The Joplin Globe
State lawmakers have been spending an increasing amount of time and attention looking for answers to questions about the gathering of information on Missouri residents, particularly those who have sought conceal-carry weapons permits.
The controversy reached a crescendo with the resignation Monday of the director of the Missouri Department of Revenue and an announcement Tuesday by Gov. Jay Nixon that the department will no longer maintain electronic copies of conceal-carry records.
The department oversees the driver’s license bureau, which issues endorsements on the driver’s license or a separate ID after conceal-carry permits have been approved by county sheriffs.
Republican lawmakers criticized actions by the department, which had provided conceal-carry lists that were turned over by the Missouri State Highway Patrol at the request of an investigator for the Social Security Administration. The federal agency said it destroyed the disk after not being able to read it, but lawmakers raised new concerns after hearing that the information request allegedly was a joint venture with the federal Bureau of Alcohol, Tobacco, Firearms and Explosives. The ATF on Wednesday denied being a party to the request.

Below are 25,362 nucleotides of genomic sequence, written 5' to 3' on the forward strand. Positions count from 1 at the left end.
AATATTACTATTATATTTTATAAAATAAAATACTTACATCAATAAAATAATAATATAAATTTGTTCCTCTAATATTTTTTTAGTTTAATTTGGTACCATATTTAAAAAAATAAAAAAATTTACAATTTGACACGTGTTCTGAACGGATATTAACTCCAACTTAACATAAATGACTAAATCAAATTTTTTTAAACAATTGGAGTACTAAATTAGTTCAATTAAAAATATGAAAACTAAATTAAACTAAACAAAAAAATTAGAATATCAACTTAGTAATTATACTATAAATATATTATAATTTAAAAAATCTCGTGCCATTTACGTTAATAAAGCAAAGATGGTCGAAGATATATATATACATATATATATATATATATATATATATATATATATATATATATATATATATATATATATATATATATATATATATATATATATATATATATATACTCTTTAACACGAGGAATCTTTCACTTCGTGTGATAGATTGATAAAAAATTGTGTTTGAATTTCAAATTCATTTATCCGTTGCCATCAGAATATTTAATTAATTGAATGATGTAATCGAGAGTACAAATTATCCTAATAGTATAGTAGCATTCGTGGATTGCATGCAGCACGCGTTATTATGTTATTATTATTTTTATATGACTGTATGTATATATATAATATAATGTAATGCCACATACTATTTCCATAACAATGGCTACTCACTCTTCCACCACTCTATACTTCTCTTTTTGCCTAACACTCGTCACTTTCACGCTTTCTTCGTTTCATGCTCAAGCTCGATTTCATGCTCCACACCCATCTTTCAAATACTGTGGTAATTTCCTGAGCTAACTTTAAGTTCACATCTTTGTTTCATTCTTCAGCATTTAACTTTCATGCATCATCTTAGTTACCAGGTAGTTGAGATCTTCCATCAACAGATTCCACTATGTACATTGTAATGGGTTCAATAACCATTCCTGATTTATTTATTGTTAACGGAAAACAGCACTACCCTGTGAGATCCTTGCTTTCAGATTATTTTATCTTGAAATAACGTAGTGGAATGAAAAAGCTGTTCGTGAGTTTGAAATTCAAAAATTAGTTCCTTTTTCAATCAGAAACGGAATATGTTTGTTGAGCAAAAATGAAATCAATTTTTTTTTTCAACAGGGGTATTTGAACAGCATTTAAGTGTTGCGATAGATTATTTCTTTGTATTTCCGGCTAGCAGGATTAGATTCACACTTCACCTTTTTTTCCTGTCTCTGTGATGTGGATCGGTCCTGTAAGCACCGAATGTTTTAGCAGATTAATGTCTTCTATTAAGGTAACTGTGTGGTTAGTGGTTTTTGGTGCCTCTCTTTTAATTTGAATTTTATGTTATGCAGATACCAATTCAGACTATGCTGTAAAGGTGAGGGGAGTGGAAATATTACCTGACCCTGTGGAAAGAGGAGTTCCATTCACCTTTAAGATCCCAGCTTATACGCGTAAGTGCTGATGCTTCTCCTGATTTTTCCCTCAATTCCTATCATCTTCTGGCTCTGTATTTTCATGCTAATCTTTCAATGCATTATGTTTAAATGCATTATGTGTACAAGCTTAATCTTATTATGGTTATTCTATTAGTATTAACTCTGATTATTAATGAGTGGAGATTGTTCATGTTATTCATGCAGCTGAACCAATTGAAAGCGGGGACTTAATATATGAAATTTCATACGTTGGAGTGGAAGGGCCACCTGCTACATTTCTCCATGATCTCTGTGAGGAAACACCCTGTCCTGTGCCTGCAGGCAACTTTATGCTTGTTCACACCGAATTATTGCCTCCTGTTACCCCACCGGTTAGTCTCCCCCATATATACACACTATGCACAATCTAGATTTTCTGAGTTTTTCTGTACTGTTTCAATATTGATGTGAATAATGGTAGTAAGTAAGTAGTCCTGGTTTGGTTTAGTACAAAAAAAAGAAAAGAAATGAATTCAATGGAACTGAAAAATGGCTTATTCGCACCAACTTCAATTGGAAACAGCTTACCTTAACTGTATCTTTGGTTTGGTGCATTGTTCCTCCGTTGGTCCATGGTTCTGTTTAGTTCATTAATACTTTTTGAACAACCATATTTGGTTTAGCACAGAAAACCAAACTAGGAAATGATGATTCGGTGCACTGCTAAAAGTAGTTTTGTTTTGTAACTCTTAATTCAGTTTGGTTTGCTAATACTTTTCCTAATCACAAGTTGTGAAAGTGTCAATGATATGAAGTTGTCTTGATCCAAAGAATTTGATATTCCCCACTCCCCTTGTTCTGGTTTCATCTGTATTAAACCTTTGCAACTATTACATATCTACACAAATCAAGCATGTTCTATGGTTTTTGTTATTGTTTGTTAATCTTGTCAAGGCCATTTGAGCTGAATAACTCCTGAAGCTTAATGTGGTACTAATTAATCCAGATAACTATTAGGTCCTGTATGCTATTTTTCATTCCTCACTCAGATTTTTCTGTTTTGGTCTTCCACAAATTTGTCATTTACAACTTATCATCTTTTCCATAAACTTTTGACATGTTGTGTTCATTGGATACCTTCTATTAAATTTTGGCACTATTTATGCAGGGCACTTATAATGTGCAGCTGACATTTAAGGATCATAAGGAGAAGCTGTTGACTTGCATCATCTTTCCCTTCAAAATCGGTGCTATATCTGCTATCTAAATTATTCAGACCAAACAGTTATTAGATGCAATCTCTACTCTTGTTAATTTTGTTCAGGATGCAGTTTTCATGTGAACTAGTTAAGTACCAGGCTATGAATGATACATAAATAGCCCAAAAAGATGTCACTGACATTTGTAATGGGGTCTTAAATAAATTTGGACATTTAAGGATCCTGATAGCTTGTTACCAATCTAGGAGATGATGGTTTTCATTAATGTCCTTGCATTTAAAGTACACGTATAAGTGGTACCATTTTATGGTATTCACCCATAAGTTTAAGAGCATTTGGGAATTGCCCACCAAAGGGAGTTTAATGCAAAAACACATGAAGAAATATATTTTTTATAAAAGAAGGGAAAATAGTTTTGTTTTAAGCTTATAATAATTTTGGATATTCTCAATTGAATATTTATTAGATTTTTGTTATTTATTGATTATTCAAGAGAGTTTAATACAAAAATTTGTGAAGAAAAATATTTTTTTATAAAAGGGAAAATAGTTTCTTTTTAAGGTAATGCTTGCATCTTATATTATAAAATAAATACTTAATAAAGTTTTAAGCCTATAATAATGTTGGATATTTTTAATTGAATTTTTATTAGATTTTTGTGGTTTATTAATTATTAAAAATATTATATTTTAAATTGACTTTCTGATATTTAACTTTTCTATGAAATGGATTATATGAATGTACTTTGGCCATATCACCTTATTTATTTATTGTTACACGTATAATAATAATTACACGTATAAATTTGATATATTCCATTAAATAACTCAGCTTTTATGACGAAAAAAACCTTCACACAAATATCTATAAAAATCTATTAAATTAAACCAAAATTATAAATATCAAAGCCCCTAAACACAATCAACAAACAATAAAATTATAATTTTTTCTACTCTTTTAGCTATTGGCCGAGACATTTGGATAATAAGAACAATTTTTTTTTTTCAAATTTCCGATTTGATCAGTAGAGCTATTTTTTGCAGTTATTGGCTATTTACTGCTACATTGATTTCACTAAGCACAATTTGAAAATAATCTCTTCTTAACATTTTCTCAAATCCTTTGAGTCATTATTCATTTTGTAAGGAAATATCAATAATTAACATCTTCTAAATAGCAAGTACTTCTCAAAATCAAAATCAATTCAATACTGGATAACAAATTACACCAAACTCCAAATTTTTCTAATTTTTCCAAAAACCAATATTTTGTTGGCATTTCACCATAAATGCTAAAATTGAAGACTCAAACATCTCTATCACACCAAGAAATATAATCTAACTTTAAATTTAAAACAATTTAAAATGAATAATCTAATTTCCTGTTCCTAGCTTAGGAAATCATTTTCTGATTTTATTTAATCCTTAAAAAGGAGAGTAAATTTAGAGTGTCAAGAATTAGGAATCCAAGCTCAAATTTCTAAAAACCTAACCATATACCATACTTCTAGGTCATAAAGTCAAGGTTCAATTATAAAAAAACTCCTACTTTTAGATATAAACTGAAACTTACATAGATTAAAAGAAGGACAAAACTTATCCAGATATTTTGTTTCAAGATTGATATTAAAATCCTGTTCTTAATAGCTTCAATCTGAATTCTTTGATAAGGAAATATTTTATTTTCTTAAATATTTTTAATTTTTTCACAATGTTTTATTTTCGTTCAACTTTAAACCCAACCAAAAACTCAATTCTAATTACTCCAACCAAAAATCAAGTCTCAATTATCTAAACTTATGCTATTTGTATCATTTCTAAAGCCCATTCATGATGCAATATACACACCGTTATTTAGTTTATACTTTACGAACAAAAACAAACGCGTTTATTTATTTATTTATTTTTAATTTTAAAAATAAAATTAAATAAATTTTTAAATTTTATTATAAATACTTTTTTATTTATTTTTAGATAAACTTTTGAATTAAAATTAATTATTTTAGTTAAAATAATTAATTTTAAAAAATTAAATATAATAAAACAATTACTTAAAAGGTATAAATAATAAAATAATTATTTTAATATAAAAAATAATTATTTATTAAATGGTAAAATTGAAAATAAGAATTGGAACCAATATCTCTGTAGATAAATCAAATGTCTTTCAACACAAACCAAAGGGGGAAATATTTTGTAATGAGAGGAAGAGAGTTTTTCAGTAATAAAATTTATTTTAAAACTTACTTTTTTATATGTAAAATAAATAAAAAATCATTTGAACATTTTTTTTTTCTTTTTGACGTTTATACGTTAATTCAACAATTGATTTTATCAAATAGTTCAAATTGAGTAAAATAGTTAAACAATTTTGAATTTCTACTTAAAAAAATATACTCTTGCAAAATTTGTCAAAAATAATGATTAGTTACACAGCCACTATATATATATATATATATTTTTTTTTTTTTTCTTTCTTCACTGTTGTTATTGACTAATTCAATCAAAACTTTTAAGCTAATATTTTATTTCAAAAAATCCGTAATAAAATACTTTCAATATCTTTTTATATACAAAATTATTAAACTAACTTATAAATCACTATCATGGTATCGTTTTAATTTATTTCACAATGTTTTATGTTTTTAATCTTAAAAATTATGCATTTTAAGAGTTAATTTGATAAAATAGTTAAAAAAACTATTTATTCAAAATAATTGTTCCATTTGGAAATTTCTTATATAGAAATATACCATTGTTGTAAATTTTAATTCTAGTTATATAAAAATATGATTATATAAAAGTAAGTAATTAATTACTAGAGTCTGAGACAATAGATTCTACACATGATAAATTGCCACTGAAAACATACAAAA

House Speaker Tim Jones and Senate Appropriations Committee Chairman Kurt Schaefer, both Republicans, came to Carthage on Monday to criticize actions by Nixon and to call for an investigation by Attorney General Chris Koster, both Democrats.
They also emphasized that conceal-carry records are strictly confidential. That secrecy is required by state law and “is part of Second Amendment protections,” Jones said.
We are concerned that the records were turned over en masse. It’s a clear breach of the public trust. And the public deserves answers.
If the goal of the Social Security Administration was to compare those conceal-carry permits against a list of people receiving federal benefits because of mental health problems, asking for all the conceal-carry records was not the right way to get answers.